Receiving a diagnosis


Nothing can prepare anyone for the statement “I’m sorry, but you’ve got breast cancer.”

The feelings of shock, numbness and fear are all common responses to a diagnosis of breast cancer. Sharing feelings, even painful feelings with others can help women cope with their diagnosis. Whatever the reaction, every woman deserves hope, because today most women can survive breast cancer if it’s caught early enough. Around 2800 New Zealand women are diagnosed every year and 85% of them go on to survive five years or longer. Today, if detected and treated early enough, breast cancer is largely survivable.

While dealing with an immediate diagnosis of breast cancer, women sometimes need additional support. Looking after yourself is the number one priority. Do what feels right for you, put yourself first for once. Sleep if you are tired and cry if you need too. If you find that after a few weeks you are still not coping, talk to your doctor. Do not hide from people if you need a hand.

There are many different sources of care:

• the treatment team can provide support and advice
• sharing feelings with your partner or another family member or friend can be helpful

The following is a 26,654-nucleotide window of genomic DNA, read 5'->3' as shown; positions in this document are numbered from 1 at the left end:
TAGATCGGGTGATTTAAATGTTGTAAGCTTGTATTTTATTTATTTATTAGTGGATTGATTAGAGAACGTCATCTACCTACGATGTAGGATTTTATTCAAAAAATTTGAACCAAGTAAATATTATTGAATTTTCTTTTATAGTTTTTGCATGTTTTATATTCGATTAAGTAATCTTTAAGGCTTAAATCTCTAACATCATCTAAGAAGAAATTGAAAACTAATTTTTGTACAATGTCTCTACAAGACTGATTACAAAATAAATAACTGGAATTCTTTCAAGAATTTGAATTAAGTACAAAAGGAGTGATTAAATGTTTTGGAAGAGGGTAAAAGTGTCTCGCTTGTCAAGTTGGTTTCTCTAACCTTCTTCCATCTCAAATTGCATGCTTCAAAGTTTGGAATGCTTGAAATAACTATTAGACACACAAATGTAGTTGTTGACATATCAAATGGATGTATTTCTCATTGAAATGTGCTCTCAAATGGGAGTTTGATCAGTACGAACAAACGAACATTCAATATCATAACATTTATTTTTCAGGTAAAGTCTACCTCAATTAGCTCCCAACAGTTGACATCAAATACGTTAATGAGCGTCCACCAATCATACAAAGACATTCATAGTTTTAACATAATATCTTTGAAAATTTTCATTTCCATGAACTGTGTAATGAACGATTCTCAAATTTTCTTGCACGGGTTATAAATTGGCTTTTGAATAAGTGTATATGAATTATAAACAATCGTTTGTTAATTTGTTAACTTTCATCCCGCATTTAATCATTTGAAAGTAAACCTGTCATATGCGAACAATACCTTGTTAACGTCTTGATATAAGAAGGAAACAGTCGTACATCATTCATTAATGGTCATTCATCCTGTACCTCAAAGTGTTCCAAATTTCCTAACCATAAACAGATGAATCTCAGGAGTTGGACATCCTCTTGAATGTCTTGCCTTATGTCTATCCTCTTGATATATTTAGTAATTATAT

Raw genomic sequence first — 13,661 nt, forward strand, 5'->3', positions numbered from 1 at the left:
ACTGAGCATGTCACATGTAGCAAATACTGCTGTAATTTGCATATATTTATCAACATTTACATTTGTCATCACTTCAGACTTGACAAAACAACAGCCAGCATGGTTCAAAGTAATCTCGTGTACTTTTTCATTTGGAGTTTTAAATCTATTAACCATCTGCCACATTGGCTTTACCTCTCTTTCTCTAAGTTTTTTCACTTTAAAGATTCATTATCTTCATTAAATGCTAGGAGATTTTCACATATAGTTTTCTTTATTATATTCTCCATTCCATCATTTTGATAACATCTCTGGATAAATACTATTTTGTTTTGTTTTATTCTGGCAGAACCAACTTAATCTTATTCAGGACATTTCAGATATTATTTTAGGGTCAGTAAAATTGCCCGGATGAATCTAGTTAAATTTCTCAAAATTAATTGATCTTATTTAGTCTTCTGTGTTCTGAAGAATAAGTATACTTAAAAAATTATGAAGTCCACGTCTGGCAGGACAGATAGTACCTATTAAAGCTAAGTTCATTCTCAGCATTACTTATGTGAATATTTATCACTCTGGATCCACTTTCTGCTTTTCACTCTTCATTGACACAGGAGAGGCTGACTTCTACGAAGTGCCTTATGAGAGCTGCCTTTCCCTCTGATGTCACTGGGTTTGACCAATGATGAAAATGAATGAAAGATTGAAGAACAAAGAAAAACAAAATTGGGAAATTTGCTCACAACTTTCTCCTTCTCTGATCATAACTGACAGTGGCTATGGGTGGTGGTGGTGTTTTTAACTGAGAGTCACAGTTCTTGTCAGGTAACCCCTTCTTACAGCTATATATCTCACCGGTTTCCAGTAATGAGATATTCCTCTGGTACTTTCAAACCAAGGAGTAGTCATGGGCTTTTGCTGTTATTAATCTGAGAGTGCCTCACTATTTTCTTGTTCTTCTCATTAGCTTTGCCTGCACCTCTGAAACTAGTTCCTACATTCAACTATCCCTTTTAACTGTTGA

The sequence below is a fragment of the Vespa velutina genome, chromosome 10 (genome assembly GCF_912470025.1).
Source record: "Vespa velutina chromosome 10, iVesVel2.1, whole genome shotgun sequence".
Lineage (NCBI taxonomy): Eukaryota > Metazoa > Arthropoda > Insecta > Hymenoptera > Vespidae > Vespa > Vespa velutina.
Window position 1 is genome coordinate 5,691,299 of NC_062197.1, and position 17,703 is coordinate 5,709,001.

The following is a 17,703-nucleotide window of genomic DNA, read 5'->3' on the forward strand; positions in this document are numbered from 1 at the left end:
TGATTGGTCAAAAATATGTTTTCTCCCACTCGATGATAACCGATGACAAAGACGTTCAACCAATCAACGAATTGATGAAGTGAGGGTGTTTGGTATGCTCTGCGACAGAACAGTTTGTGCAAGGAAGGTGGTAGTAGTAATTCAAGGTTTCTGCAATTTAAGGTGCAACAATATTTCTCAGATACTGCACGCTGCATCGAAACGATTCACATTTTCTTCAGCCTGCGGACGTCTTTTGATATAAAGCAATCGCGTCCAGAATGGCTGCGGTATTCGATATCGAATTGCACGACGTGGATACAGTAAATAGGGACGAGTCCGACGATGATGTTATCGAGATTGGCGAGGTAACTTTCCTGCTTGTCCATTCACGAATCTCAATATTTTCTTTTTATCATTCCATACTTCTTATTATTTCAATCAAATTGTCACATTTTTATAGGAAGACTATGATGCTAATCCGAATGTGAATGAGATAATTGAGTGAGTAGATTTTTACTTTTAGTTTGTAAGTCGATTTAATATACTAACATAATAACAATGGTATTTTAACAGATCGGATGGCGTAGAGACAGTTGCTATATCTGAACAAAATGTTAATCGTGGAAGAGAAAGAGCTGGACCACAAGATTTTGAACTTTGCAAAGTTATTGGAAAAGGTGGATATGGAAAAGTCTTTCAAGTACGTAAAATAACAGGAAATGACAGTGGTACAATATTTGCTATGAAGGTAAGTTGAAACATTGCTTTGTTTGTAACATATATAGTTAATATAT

• some women find it helpful to talk to other women who have experienced breast cancer
• some women seek help from a specialist or ask for additional therapy.

If you need help, check out our support section or call our specialist breast care nurse on 0800BCNurse (0800 2268 773).

Hear how other New Zealand women coped with their diagnosis and what got them through. Ask for help, trust your doctors, and if you don’t feel confident or feel uncomfortable with them, get a second opinion. 

A significant step after your breast cancer diagnosis is communicating the news to others. Who and what you want to tell – and when - are up to you. How to tell young children and deal with their questions can be difficult. Here are some suggestions on advising others about your condition.

Some people need to look outside of their usual life patterns to find something new to help them relax following a breast cancer diagnosis. It's normal to feel anxious or that you're not going to be able to cope as there's so much to get your head around.  Here's some coping suggestions on dealing with your 'rollercoaster' feelings over this time.

For some, yoga is a wonderful technique that stretches the body and muscles, gives flexibility and helps the mind and body to relax. Yoga can help the recovery process while helping the participant to learn a new way of exercising the whole body. Meditation for some is the way. Maybe you are a comedy person who needs a good laugh in order to relax.

You will go through different stages before, during and after treatment. Allow yourself to accept each stage but if you find that you are unable to cope or feel you cannot ‘get out of it’, talk to someone, ask for help.

Remember to ask questions, seek information, and talk to people. Take a friend or whanau member with you to any immediate follow up appointments as they may help in processing the information.